SETH WAUGH: But we did get a call last year from Tim that said let's go after it. We're going to be dramatic and give free rein, and I give a huge amount of credit to them for the leap of faith in letting these guys see their vision. It's really a nice thing out there.
Q. Gil, you talked about sewing seeds of doubt in the players' minds. Could you give us a couple of quick examples of where we'll see that on the golf course today?
GIL HANSE: I think one of the main areas will be the 15th hole. We've connected or brought a ridge across the fairway, and players who drive the ball down the left-hand side close to the fairway bunkers will get an unobstructed view of the green. If they bail out away from the fairway bunkers, they're playing basically -- they'll see the flagstick but they won't see the putting surface. So taking away their visibility is I think the strategy or part of the overall feel of that golf hole by putting a bunker in their way. Give them an open approach but let's not let them see anything between the green and where they're standing and just give a glimpse of the putting surface.
And then the 16th hole, the way it's angled, instead of -- Brad, you can answer, but players don't think about carries, they just know what the yardage is and they get over it. But when holes are twisted and turned on an angle and the water hazard is sort of running away from you and it's difficult to get the exact carry line, maybe it's 142, maybe it's 145, that sort of thing I think puts seeds of doubt in their mind because it's not quite an exact number.
BRAD FAXON: Hole No. 6, too, we've taken the championship tee and moved it to the left so now you're hitting through a little bit of a chute and we left that little branch in the way (laughter). When you hit at the 6th hole today, go take a look at the new tees to the left and look through that little chute and look at the little branch that's going to keep you awake at night. It's pretty impressive.
Q. With your involvement here in the tournament, how do you see this impacting everything that you've been trying to accomplish this year just to get here and be a player here?
BRAD FAXON: You know, this has always been -- this tournament, the Pleasant Valley tournament, the CVS tournament have always been -- everybody that lives in hotels at a PGA TOUR event, it's the most important, it's their favorite, it's the one they get geared for. Say, for example, the tournament in Milwaukee where we have seven or eight players that are from Milwaukee, it's the same week as the British Open, and guys like Jerry Kelly can't play it because they can't play it anymore.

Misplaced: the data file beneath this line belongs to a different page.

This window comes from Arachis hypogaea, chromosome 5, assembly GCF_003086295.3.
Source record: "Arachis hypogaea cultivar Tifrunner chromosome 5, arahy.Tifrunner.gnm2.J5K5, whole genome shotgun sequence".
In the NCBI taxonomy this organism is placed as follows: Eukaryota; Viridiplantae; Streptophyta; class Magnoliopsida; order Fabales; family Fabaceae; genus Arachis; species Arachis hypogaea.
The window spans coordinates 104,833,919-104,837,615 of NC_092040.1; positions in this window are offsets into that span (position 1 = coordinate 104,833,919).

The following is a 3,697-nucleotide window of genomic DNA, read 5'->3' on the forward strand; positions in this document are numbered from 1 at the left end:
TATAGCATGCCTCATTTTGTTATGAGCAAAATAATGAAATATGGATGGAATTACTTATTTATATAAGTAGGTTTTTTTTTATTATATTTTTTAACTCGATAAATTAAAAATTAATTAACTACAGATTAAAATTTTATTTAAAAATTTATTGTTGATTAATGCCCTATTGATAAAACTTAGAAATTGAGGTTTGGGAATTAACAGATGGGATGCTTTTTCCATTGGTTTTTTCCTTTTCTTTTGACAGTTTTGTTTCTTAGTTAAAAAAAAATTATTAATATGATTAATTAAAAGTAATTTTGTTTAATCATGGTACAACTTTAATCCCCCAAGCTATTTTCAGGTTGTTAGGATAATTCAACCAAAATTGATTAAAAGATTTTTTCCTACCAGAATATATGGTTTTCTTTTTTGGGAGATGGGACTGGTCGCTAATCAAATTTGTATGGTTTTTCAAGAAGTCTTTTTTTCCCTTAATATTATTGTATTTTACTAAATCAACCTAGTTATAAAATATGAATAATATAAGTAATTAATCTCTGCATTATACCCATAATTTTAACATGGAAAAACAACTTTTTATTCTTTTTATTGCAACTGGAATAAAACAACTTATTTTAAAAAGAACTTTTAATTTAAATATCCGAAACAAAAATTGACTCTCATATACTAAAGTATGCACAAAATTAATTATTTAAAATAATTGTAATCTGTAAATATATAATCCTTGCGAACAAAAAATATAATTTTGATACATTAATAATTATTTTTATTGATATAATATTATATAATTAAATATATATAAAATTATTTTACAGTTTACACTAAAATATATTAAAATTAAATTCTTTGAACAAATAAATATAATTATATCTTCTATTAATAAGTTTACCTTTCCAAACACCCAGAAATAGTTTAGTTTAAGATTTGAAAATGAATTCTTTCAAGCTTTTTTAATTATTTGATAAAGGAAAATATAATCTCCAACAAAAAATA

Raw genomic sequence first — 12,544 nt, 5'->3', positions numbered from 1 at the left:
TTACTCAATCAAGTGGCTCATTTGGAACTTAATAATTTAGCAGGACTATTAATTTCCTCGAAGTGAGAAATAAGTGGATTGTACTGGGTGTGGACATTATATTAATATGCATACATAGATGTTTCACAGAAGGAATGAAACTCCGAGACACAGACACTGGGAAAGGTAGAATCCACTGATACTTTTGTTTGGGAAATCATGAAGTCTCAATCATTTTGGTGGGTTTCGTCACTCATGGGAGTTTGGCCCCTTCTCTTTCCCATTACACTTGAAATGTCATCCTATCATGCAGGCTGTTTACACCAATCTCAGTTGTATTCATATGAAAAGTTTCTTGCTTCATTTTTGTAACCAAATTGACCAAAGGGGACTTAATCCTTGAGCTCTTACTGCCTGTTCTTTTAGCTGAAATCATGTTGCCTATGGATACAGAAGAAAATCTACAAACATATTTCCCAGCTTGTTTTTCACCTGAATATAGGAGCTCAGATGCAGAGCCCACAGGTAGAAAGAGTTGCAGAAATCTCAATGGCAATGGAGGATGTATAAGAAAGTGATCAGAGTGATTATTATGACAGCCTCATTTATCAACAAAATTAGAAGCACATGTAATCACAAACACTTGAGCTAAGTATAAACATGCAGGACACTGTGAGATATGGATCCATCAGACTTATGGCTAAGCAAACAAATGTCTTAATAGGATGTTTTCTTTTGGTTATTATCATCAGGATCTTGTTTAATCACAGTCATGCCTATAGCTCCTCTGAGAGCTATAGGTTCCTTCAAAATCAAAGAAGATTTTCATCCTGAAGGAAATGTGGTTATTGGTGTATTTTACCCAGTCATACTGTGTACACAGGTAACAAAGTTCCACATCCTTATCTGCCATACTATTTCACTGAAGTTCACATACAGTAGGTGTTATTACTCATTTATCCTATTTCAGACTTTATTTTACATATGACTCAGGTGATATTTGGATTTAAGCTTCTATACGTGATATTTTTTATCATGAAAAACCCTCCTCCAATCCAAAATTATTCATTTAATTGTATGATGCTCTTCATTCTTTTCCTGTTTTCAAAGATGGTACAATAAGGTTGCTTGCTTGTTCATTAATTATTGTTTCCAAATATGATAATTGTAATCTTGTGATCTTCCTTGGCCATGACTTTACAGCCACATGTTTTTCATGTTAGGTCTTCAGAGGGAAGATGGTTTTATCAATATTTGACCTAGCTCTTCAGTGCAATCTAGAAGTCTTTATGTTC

This is a tournament that I started playing when I was 19 years old. I think the older I get, the relationship I've had with Seth, with Deutsche Bank, with the TPC here, with everybody, when I walk in here, this is my family. I can't change what's happened in the past this year. I would have liked to play better than I have. If I don't play well here, I'm going to be okay. But it's making me work harder.
I feel like -- if I can't play this year I'll play next year. It'll hurt not playing, but at the same time I know it's going to be great for the TOUR, it's going to be great for golf all the way around.
Thank you, everybody, and we'll see you in a few weeks.
STEVE BRENER: We'll move onto our defending champ. He currently leads the FedExCup point standings with 20,899 points in 11 events. He has three wins, two seconds, and he's amassed over $5 million. We'd like to welcome Tiger Woods who's joining us now. And he's a father. Congratulations, Tiger.
TIGER WOODS: Thank you very much.
STEVE BRENER: I'm sure you have fond memories of last September. Can you take us through what happened down the stretch last year and what you remember?
TIGER WOODS: Well, I got off to a pretty decent start on Monday, made a couple birdies here and there and an eagle and probably one of the best nine holes I've played in a long time. I was able to keep away from Vijay and roll on from there.
STEVE BRENER: With the FedExCup and the Playoffs coming up, what's your thoughts about the field that you're going to be facing here at the Deutsche Bank Championship?
TIGER WOODS: Well, I think it will be even deeper than it has been in the past. It's a fantastic forum for the event. It's an event with superb galleries. All the players that have played there have thoroughly enjoyed their experience in the event. I think by making it a playoff event, it's certainly going to add to that this year because there will be even more at stake.